Scotty Pippen Jr. knows the power that comes with a name — especially at the NBA combine this week in Chicago.
In his early days playing basketball in Highland Park, Pippen said it was a challenge to carry the family name of Scottie Pippen, the other half of the legendary duo who lifted the Chicago Bulls to six NBA championships.
Every time he lined up on the court, Pippen said parents pointed him out to their kids, encouraging them to bring their toughest game against the Hall of Famer’s son.
“Growing up, I’ve always had the name,” Pippen said. “It always was a pressure on me, even being a little kid growing up in Chicago. I’m just used to it. I’m my own person. … I go out there and I compete. My dad’s not out there with me. At the end of the day, it’s my own legacy.”
Pippen isn’t the same player as his father — at 6-foot-3, he stands 5 inches shorter, playing shooting guard rather than small forward — but he said his father’s guidance has been a key as he prepares for the NBA draft.
And Pippen still feels a connection to his father’s legacy despite potentially becoming a second-generation NBA player.
“We were both underdogs,” Pippen said. “Even though I led the SEC in scoring, I’m still not highly scouted (and) I wasn’t highly talked about.”
With plenty of attention on his family lineage, Pippen declined to dive into the most common debate for casual and die-hard NBA fans alike — who is the greatest player of all time?
Despite the longtime partnership and rivalry between his father and Michael Jordan, Pippen said his favorite player has always been Kobe Bryant. But without seeing the Chicago legend play in person, Pippen said he couldn’t offer a verdict on the GOAT debate.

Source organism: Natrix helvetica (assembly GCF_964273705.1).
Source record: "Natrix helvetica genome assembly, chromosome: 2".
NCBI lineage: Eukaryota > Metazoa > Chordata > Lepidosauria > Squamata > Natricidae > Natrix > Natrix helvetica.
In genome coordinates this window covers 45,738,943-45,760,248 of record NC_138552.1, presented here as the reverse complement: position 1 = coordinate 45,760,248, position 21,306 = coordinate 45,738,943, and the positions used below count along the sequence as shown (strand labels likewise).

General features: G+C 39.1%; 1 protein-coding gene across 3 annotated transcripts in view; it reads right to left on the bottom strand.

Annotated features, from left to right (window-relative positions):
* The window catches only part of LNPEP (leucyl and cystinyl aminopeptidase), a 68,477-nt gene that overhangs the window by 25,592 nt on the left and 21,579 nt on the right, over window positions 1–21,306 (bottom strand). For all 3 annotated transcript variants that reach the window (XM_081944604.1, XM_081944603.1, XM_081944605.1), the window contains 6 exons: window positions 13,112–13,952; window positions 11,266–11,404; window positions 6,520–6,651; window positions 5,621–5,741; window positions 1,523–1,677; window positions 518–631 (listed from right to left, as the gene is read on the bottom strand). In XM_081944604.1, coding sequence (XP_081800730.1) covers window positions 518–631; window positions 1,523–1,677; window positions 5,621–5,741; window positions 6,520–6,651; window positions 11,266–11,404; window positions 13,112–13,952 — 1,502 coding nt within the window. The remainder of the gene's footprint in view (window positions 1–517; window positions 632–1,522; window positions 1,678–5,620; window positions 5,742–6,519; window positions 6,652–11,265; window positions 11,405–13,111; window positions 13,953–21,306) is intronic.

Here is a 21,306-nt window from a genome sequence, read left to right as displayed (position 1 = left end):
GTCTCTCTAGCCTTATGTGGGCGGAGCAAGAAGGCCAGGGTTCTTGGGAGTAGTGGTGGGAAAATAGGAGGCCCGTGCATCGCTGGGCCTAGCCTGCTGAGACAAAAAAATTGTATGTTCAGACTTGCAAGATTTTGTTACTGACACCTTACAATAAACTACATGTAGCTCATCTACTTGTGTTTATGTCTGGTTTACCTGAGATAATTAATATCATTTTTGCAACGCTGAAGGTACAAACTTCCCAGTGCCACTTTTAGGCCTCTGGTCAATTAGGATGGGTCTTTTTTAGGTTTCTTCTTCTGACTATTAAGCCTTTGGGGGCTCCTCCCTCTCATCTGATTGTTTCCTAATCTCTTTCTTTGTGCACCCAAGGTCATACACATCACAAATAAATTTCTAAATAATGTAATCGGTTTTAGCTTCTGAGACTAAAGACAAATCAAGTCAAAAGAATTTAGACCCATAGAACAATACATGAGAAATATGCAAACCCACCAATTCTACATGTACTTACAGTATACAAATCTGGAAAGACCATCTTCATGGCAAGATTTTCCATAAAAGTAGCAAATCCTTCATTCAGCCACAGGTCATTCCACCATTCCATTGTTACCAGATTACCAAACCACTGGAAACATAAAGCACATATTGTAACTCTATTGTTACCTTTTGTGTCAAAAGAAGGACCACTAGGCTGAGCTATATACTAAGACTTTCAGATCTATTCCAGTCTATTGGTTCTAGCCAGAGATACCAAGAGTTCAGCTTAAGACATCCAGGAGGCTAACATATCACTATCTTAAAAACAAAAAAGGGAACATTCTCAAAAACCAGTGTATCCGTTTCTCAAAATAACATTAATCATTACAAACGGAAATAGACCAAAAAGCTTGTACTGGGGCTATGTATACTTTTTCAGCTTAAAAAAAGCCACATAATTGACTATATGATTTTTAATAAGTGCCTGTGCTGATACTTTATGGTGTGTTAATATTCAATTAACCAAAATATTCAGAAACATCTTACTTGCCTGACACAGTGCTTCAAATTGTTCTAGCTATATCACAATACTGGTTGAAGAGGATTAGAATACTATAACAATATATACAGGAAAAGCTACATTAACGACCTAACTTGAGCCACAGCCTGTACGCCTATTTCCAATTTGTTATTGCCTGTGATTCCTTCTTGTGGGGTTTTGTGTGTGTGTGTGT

“I can’t answer that,” Pippen said. “I haven’t seen Michael Jordan play.”
It’s become increasingly common for players projected to be selected in the top tiers of the draft to opt out of the combine to avoid the risk of injury.
This year’s opt-out list included some of the top talent entering the draft: Paolo Banchero (Duke), Chet Holmgren (Gonzaga), Jabari Smith Jr. (Auburn), Jaden Ivey (Purdue), Shaedon Sharpe (Kentucky) and Ochai Agbaji (Kansas).
The combine began Wednesday with a series of workouts to test players’ physical capacity. Here are the top athletes from measurements and drills.
Height: Mark Williams, Duke, 7-foot-2
Wingspan: Williams, 7-6.5
Maximum vertical leap: Kennedy Chandler, Tennessee, 41.5
Standing reach: Williams, 9-9
Standing vertical leap: E.J. Liddell, Ohio State, 35.5
Lane agility test: Julian Strawther, Gonzaga, 10.3 seconds
Shuttle run: Dyson Daniels, Ignite (G League), 2.81 seconds
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Three-quarter sprint: Ryan Rollins, Toledo, 3.07 seconds
With top players opting out of scrimmages, Thursday and Friday allowed players surrounded by less hype to make their case to jockey for spots in the draft. Here are a few players to watch after impactful outings at the combine.
Terquavion Smith, North Carolina State: Smith did enough on the first day of scrimmaging — scoring 17 points on 6-for-17 shooting — to feel comfortable sitting out the second day. His shot-making and decision-making in the pick-and-roll showed promise, which paired well with measurements such as a 38.5-inch vertical leap.
Trevion Williams, Purdue: It’s easy to get lost in the mix when playing next to Jaden Ivey, who is projected as a top-five pick. But with Ivey opting out, Williams excelled at the combine. Despite struggling with shooting — going 6-for-24 in two days of scrimmages — Williams racked up 23 rebounds and 13 assists with a facilitating style that could fit well in an NBA offense.
Jalen Williams, Santa Clara: At 6-6 with a wingspan just over 7-2, Williams’ length creates an intriguing prospect as a versatile player who can switch between guard and forward. He scored 19 points in Friday’s scrimmage with decisive playmaking that popped.
Christian Braun, Kansas: Despite being labeled as deceptively athletic when he entered the draft, Braun showcased strength and bounce in Wednesday’s drills. But the scrimmages allowed him to stand out, creating a profile as a utility player who can score from anywhere on the court while providing a defensive boost.
Andrew Nembhard, Gonzaga: Despite sitting out Thursday with a quad injury, Nembhard made the most of Friday’s scrimmages with a 26-point, 11-assist performance.